Given the current problem of unequal access to water which affects millions of people
around the world, the purpose of this study is to attempt to determine how the bottled water
industry fits in the project of universal and equitable access represented by the recognition of
of water as a human right.
The emerging notion of the human right to water upholds that the provision of safe
drinking water at least the minimum amounts necessary to satisfy basic human needs
should be provided to all persons, regardless of their socio-economic status.
On the other hand, the bottled water industry treats water as an ordinary commodity,
subjecting this water to market forces, limiting consumption so that only those who can
afford it can have access to it, and thus reinforcing a notion of restricted access to water.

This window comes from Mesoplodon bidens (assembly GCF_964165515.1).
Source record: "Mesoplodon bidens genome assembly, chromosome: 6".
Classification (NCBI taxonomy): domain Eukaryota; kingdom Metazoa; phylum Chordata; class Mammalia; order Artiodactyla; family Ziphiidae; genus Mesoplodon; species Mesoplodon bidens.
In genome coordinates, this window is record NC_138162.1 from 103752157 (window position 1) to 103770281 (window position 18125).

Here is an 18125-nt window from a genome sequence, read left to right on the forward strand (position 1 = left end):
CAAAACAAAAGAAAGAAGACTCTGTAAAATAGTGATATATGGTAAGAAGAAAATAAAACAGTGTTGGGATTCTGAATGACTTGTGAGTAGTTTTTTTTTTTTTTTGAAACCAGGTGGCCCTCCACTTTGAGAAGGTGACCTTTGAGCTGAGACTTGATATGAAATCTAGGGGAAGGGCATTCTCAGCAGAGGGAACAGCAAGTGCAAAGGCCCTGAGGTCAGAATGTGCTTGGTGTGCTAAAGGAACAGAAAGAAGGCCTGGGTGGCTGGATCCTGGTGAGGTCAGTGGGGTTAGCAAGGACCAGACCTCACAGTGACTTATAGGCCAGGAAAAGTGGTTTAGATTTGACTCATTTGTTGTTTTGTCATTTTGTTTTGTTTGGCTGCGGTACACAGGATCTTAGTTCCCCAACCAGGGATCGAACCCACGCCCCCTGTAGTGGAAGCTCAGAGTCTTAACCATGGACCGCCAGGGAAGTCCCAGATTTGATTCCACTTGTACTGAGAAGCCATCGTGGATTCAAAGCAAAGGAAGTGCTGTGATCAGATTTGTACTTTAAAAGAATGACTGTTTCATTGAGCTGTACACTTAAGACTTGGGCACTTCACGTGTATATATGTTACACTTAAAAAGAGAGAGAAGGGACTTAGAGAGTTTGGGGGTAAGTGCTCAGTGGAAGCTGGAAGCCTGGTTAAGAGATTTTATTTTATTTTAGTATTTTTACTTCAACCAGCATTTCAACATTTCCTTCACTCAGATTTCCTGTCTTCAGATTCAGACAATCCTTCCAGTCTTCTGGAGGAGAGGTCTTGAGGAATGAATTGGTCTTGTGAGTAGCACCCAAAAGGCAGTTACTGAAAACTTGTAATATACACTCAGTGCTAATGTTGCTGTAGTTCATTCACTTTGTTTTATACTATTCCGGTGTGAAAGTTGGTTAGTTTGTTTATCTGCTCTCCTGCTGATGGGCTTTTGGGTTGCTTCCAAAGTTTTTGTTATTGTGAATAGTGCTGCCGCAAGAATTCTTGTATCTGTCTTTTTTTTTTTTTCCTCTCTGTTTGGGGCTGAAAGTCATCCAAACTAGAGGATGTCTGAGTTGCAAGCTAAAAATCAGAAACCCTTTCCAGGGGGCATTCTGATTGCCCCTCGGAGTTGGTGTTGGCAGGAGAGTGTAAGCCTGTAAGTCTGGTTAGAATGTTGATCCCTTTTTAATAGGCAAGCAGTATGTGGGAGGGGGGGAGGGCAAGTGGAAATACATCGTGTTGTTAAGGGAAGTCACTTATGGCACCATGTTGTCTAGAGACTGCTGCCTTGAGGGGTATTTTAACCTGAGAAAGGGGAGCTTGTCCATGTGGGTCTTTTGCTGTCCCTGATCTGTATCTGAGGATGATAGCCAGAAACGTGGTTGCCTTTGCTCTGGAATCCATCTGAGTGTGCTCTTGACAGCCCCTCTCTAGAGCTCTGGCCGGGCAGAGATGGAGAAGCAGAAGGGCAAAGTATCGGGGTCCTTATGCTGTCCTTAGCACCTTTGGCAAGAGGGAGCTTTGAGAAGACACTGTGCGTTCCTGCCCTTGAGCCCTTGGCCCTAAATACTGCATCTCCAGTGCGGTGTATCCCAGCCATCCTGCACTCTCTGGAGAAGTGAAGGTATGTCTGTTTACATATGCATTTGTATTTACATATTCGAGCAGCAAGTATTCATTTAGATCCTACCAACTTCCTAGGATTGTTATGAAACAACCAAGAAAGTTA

In light of the above, it is striking that, while some people die of thirst, the market of
bottled water has simultaneously grown exponentially in the last couple of years. Hence, a
question arises as to what extent this two water ideologies can be said to be compatible.
It is concluded that, in certain circumstances, the bottled water industry, far from
fostering the realisation of the human right to water, may negatively impact on its realisation.
This is mainly because the industry is part of a larger trend of water commodification that
reinforces a project of restricted access to water, promoting institutional structures where
only those with economic means can have access to the most important and essential element
for human survival.
Mini Dissertation (LLM)--University of Pretoria, 2016.